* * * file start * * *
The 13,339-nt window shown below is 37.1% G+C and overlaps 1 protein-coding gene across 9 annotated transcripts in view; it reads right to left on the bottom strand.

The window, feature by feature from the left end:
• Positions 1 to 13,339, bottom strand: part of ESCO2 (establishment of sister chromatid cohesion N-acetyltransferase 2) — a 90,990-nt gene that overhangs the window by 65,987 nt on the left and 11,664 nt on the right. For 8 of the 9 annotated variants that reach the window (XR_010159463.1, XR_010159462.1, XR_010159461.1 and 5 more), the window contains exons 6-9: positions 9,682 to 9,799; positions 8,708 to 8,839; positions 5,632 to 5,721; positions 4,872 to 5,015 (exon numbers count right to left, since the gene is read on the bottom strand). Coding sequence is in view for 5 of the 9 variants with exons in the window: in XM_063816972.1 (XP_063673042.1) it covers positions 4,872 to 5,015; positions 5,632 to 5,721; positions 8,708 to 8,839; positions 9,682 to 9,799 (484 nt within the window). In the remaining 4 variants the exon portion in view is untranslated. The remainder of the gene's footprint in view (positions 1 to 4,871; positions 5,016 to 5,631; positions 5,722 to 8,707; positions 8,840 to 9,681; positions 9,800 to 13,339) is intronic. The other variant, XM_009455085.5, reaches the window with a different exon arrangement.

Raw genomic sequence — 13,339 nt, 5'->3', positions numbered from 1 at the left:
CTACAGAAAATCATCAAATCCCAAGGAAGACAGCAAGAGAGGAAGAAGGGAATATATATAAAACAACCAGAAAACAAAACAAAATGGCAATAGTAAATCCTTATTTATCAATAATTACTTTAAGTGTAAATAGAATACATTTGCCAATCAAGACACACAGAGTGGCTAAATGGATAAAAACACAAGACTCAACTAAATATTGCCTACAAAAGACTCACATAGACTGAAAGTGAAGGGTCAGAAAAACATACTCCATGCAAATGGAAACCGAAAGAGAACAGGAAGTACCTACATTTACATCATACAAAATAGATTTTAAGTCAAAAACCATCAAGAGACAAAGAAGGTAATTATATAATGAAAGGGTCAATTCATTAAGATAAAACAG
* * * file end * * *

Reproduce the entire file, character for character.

The 13,339-nt window shown below is 37.1% G+C and overlaps 1 protein-coding gene across 9 annotated transcripts in view; it reads right to left on the bottom strand.

The window, feature by feature from the left end:
• Positions 1 to 13,339, bottom strand: part of ESCO2 (establishment of sister chromatid cohesion N-acetyltransferase 2) — a 90,990-nt gene that overhangs the window by 65,987 nt on the left and 11,664 nt on the right. For 8 of the 9 annotated variants that reach the window (XR_010159463.1, XR_010159462.1, XR_010159461.1 and 5 more), the window contains exons 6-9: positions 9,682 to 9,799; positions 8,708 to 8,839; positions 5,632 to 5,721; positions 4,872 to 5,015 (exon numbers count right to left, since the gene is read on the bottom strand). Coding sequence is in view for 5 of the 9 variants with exons in the window: in XM_063816972.1 (XP_063673042.1) it covers positions 4,872 to 5,015; positions 5,632 to 5,721; positions 8,708 to 8,839; positions 9,682 to 9,799 (484 nt within the window). In the remaining 4 variants the exon portion in view is untranslated. The remainder of the gene's footprint in view (positions 1 to 4,871; positions 5,016 to 5,631; positions 5,722 to 8,707; positions 8,840 to 9,681; positions 9,800 to 13,339) is intronic. The other variant, XM_009455085.5, reaches the window with a different exon arrangement.

Raw genomic sequence — 13,339 nt, 5'->3', positions numbered from 1 at the left:
CTACAGAAAATCATCAAATCCCAAGGAAGACAGCAAGAGAGGAAGAAGGGAATATATATAAAACAACCAGAAAACAAAACAAAATGGCAATAGTAAATCCTTATTTATCAATAATTACTTTAAGTGTAAATAGAATACATTTGCCAATCAAGACACACAGAGTGGCTAAATGGATAAAAACACAAGACTCAACTAAATATTGCCTACAAAAGACTCACATAGACTGAAAGTGAAGGGTCAGAAAAACATACTCCATGCAAATGGAAACCGAAAGAGAACAGGAAGTACCTACATTTACATCATACAAAATAGATTTTAAGTCAAAAACCATCAAGAGACAAAGAAGGTAATTATATAATGAAAGGGTCAATTCATTAAGATAAAACAG